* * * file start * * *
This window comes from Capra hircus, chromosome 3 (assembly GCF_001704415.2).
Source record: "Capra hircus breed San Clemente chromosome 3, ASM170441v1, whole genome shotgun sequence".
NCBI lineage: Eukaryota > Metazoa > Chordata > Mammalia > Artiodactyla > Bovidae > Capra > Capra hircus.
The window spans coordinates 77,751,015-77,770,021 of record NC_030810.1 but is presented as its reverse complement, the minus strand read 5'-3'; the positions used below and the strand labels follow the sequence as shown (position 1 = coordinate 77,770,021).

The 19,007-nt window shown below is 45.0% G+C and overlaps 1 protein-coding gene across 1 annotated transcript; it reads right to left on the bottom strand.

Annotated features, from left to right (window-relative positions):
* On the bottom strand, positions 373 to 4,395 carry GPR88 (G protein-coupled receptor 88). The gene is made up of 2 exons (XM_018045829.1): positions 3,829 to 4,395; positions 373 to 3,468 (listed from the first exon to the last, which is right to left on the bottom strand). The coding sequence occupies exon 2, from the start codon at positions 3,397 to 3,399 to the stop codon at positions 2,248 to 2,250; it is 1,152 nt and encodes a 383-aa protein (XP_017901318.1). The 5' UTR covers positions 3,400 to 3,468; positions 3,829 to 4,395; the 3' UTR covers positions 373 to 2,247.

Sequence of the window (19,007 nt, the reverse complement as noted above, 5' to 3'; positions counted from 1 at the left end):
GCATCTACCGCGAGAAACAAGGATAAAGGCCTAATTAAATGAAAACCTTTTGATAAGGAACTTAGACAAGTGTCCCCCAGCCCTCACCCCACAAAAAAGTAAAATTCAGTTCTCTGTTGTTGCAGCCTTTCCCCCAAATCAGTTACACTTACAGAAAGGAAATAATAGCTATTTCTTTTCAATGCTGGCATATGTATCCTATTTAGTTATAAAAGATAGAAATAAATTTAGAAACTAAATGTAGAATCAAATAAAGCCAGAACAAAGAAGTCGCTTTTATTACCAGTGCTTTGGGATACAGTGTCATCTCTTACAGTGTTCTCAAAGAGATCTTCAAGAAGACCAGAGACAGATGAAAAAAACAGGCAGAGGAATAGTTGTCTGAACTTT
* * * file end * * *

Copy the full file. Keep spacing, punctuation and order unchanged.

This window comes from Capra hircus, chromosome 3 (assembly GCF_001704415.2).
Source record: "Capra hircus breed San Clemente chromosome 3, ASM170441v1, whole genome shotgun sequence".
NCBI lineage: Eukaryota > Metazoa > Chordata > Mammalia > Artiodactyla > Bovidae > Capra > Capra hircus.
The window spans coordinates 77,751,015-77,770,021 of record NC_030810.1 but is presented as its reverse complement, the minus strand read 5'-3'; the positions used below and the strand labels follow the sequence as shown (position 1 = coordinate 77,770,021).

The 19,007-nt window shown below is 45.0% G+C and overlaps 1 protein-coding gene across 1 annotated transcript; it reads right to left on the bottom strand.

Annotated features, from left to right (window-relative positions):
* On the bottom strand, positions 373 to 4,395 carry GPR88 (G protein-coupled receptor 88). The gene is made up of 2 exons (XM_018045829.1): positions 3,829 to 4,395; positions 373 to 3,468 (listed from the first exon to the last, which is right to left on the bottom strand). The coding sequence occupies exon 2, from the start codon at positions 3,397 to 3,399 to the stop codon at positions 2,248 to 2,250; it is 1,152 nt and encodes a 383-aa protein (XP_017901318.1). The 5' UTR covers positions 3,400 to 3,468; positions 3,829 to 4,395; the 3' UTR covers positions 373 to 2,247.

Sequence of the window (19,007 nt, the reverse complement as noted above, 5' to 3'; positions counted from 1 at the left end):
GCATCTACCGCGAGAAACAAGGATAAAGGCCTAATTAAATGAAAACCTTTTGATAAGGAACTTAGACAAGTGTCCCCCAGCCCTCACCCCACAAAAAAGTAAAATTCAGTTCTCTGTTGTTGCAGCCTTTCCCCCAAATCAGTTACACTTACAGAAAGGAAATAATAGCTATTTCTTTTCAATGCTGGCATATGTATCCTATTTAGTTATAAAAGATAGAAATAAATTTAGAAACTAAATGTAGAATCAAATAAAGCCAGAACAAAGAAGTCGCTTTTATTACCAGTGCTTTGGGATACAGTGTCATCTCTTACAGTGTTCTCAAAGAGATCTTCAAGAAGACCAGAGACAGATGAAAAAAACAGGCAGAGGAATAGTTGTCTGAACTTT